Mail voting is used widely in both Republican and Democratic states. As with in-person voting, voter fraud is exceedingly rare with mail ballots, according to numerous studiesTrump formed a commission headed up by former Kansas Secretary of State Kris Kobach — a fervent believer in widespread voter fraud — to find evidence of voter fraud in the 2016 election, but the commission disbanded without finding any. 

Still, Trump has filed legal challenges in Pennsylvania, Michigan and Georgia while spreading falsehoods about the election process that he is decrying as rigged. On Thursday, he issued a brief statement to reporters at the White House claiming a conspiracy by Democrats, election officials and the media to steal the election offering, though he offered no evidence.

“If you count the legal votes, I easily win,” Trump said.

Trump’s family is questioning why some Republican elected officials are not defending the president, particularly after other prominent GOP officials have criticized Trump’s attacks on the electoral process. “Where are Republicans! Have some backbone. Fight against this fraud. Our voters will never forget you if your sheep!” Eric Trump tweeted.

So far, at least two Republican governors have weighed in: Florida Gov. Ron DeSantis and South Dakota Gov. Kristi Noem, who tweeted that Trump “has been fighting the establishment, the mainstream media, and now rigged election systems on behalf of the American people and our way of life.”

At least one Minnesota Republican, U.S. Rep.-elect Michelle Fischbach, the former state senator and lieutenant governor who unseated DFL U.S. Rep. Collin Peterson this week, took to Fox News to sow distrust of the vote totals. 

“I believe he did win,” she said on Fox & Friends. “They didn’t win the votes of the American people, they’re just finding votes at this point.”

(The votes are not being “found.” Legally cast ballots are still being counted.) 

U.S. Rep. Pete Stauber, meanwhile, declined to condemn Trump’s Thursday remarks. “I’m not a lawyer and I’m not going to play one in any conversation,” he said in an interview with the Star Tribune.

Election integrity factored heavily in Carnahan’s call with activists on Thursday, with local party leaders questioning how some local races in Minnesota appeared to be favoring Republicans as ballots were being counted but later turned out in favor of Democrats, though it was unclear which races they were referring to.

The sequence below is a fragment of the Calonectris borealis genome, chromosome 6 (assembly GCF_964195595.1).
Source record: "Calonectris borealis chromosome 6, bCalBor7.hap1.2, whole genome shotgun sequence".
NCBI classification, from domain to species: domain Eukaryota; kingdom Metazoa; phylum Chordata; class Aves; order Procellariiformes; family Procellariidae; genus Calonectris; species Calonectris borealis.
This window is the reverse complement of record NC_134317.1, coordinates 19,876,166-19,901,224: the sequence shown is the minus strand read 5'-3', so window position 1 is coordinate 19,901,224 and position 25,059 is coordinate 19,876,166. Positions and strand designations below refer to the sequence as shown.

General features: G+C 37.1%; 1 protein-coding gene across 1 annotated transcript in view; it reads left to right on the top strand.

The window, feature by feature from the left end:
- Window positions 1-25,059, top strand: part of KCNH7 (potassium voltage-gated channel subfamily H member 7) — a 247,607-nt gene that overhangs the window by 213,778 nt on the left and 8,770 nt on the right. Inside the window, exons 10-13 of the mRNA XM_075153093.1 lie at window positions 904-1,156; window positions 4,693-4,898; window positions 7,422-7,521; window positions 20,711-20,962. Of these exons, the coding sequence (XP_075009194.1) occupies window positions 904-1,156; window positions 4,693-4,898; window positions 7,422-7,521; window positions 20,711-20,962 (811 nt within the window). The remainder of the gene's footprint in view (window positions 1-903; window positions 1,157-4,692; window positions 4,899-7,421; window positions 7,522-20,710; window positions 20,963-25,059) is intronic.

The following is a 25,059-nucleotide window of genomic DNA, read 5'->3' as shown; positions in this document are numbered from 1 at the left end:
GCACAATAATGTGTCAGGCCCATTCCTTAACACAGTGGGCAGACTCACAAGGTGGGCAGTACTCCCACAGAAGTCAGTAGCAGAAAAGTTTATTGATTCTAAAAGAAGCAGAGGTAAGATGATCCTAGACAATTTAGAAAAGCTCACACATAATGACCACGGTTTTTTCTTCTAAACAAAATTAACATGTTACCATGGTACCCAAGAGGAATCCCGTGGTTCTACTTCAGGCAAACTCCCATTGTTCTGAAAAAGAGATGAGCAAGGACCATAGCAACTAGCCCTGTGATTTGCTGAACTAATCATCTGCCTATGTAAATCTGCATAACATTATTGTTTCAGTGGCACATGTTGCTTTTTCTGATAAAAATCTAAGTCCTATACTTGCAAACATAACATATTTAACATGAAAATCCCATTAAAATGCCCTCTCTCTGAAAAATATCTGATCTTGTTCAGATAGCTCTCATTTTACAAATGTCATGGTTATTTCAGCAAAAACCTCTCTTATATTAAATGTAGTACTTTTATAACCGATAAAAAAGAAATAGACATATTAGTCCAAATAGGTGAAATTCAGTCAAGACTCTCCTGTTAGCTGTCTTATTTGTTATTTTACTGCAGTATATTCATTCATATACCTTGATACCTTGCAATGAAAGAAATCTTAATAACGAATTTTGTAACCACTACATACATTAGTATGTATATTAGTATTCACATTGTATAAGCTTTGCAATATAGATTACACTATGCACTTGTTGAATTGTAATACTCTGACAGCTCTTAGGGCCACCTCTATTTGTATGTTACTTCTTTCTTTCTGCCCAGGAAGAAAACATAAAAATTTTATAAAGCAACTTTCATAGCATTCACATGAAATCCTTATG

In Minnesota, Republicans managed to narrow Democrats’ majority in the state House and hold their majority in the state Senate, despite Trump’s loss.  

“Election integrity is a big deal,” one activist said during the call. “I know that we know that fraud is occurring here in Minnesota, as well as in many other places, and I think it’s time for us to drill down and see what the processes are, and be in there and observing and following up with things.”

Carnahan did little to dissuade activists who shared other concerns, including a debunked theory that the use of Sharpies to fill out ballots in Arizona had invalidated votes for Trump. 

She also said she had heard directly from the right-wing activist group, Project Veritas, about a recent report from Michigan alleging ballot irregularities. 

“I do know that I got a text today, and I’ve been a bit behind on getting back to people, from Project Veritas directly sending me a link to a tweet that they had put out,” she said. “Ronna McDaniel, RNC chair, used to be the chair in Michigan, so she’s heavily invested in that state, and I know that there’s some lawsuits that they brought forward… I don’t know the exact details, but I can certainly make some calls tomorrow and try to get some more information on it.”

The roughly hour-and-forty minute call also touched on plans to shore up the state party’s future election strategy, which was bolstered this year by Trump’s investment — resources that will likely evaporate.

“We had a fully functioning Death Star going into the state,” Aplikowski said, referring to the secret weapon of the evil Empire in the Star Wars franchise, which was destroyed by a ragtag band of virtuous heroes. “I’ve heard what it’s like when a presidential campaign targets your state and actually comes with boots on the ground, and they not only came but they stayed right up until the very end.”

Despite three visits to Minnesota by Trump in the final weeks of the campaign, his hopes to win Minnesota’s 10 electoral votes were dashed quickly on Tuesday. 

The Associated Press declared Biden won Minnesota at 11:14 p.m., just hours after polls closed in the state.